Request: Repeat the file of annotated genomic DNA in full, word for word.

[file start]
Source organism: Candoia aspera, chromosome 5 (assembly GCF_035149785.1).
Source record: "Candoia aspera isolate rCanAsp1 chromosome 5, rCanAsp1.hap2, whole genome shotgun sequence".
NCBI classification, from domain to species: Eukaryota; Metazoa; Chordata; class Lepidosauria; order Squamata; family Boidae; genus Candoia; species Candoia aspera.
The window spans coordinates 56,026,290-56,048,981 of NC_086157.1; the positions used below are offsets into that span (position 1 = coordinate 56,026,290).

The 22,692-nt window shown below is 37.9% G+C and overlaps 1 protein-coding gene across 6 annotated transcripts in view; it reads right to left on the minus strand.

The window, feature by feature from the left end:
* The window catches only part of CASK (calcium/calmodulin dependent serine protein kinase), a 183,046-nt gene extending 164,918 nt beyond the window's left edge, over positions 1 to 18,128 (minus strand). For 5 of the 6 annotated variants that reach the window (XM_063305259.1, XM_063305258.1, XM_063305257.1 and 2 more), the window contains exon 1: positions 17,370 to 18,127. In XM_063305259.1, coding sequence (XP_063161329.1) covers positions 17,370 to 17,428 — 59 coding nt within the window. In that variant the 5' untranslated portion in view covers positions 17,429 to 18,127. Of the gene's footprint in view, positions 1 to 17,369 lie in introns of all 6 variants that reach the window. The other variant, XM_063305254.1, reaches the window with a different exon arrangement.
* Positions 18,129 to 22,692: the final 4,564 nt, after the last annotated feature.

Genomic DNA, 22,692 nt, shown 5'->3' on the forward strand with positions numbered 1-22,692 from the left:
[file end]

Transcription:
Source organism: Candoia aspera, chromosome 5 (assembly GCF_035149785.1).
Source record: "Candoia aspera isolate rCanAsp1 chromosome 5, rCanAsp1.hap2, whole genome shotgun sequence".
NCBI classification, from domain to species: Eukaryota; Metazoa; Chordata; class Lepidosauria; order Squamata; family Boidae; genus Candoia; species Candoia aspera.
The window spans coordinates 56,026,290-56,048,981 of NC_086157.1; the positions used below are offsets into that span (position 1 = coordinate 56,026,290).

The 22,692-nt window shown below is 37.9% G+C and overlaps 1 protein-coding gene across 6 annotated transcripts in view; it reads right to left on the minus strand.

The window, feature by feature from the left end:
* The window catches only part of CASK (calcium/calmodulin dependent serine protein kinase), a 183,046-nt gene extending 164,918 nt beyond the window's left edge, over positions 1 to 18,128 (minus strand). For 5 of the 6 annotated variants that reach the window (XM_063305259.1, XM_063305258.1, XM_063305257.1 and 2 more), the window contains exon 1: positions 17,370 to 18,127. In XM_063305259.1, coding sequence (XP_063161329.1) covers positions 17,370 to 17,428 — 59 coding nt within the window. In that variant the 5' untranslated portion in view covers positions 17,429 to 18,127. Of the gene's footprint in view, positions 1 to 17,369 lie in introns of all 6 variants that reach the window. The other variant, XM_063305254.1, reaches the window with a different exon arrangement.
* Positions 18,129 to 22,692: the final 4,564 nt, after the last annotated feature.

Genomic DNA, 22,692 nt, shown 5'->3' on the forward strand with positions numbered 1-22,692 from the left: